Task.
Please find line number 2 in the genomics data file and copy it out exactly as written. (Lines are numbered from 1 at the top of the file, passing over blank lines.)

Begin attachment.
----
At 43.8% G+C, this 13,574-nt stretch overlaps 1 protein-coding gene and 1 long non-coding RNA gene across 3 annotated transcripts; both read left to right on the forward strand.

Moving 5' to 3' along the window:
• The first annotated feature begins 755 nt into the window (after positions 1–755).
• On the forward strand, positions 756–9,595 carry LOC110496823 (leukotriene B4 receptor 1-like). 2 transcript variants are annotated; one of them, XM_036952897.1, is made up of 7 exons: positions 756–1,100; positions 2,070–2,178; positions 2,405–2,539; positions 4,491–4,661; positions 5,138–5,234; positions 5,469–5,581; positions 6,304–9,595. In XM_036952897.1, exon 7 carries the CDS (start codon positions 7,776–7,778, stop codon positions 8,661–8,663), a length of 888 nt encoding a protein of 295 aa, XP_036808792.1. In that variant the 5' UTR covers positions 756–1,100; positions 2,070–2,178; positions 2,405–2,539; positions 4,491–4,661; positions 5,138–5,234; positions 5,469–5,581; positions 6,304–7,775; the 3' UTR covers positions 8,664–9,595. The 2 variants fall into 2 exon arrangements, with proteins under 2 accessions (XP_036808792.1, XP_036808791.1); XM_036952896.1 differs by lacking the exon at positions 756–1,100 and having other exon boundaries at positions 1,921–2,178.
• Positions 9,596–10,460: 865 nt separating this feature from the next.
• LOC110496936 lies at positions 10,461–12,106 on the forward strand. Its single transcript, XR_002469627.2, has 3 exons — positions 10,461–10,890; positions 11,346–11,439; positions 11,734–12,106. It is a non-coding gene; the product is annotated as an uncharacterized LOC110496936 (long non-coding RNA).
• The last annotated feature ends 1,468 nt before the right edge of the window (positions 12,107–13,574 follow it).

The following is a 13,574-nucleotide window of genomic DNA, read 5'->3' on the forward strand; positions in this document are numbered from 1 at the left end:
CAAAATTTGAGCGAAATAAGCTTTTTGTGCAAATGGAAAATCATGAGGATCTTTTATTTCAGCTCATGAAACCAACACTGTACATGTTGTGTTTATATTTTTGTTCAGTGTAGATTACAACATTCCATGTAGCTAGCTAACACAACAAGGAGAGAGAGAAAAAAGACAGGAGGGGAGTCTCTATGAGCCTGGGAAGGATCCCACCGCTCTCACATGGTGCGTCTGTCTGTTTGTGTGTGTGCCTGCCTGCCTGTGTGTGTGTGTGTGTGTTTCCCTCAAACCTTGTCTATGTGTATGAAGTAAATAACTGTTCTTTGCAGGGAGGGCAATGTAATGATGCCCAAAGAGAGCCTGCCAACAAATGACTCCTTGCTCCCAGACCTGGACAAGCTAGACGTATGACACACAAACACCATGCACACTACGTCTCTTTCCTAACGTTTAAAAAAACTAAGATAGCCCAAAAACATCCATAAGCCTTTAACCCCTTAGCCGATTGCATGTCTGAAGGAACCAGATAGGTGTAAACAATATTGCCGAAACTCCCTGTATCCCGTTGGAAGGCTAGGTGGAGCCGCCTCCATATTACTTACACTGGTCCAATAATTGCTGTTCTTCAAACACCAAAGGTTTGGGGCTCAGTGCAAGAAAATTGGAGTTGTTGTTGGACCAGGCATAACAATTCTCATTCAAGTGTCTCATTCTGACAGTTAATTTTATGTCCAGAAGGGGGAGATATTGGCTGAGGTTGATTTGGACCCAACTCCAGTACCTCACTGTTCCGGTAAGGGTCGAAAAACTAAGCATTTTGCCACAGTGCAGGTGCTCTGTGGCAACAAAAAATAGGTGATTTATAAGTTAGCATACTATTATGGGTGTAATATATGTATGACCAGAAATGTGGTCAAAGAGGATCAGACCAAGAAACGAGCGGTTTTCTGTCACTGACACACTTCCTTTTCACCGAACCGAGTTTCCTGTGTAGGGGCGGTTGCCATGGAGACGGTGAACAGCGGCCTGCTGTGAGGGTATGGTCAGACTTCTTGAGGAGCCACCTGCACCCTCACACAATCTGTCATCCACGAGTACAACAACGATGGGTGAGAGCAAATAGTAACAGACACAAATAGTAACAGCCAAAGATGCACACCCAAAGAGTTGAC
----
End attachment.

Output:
Moving 5' to 3' along the window: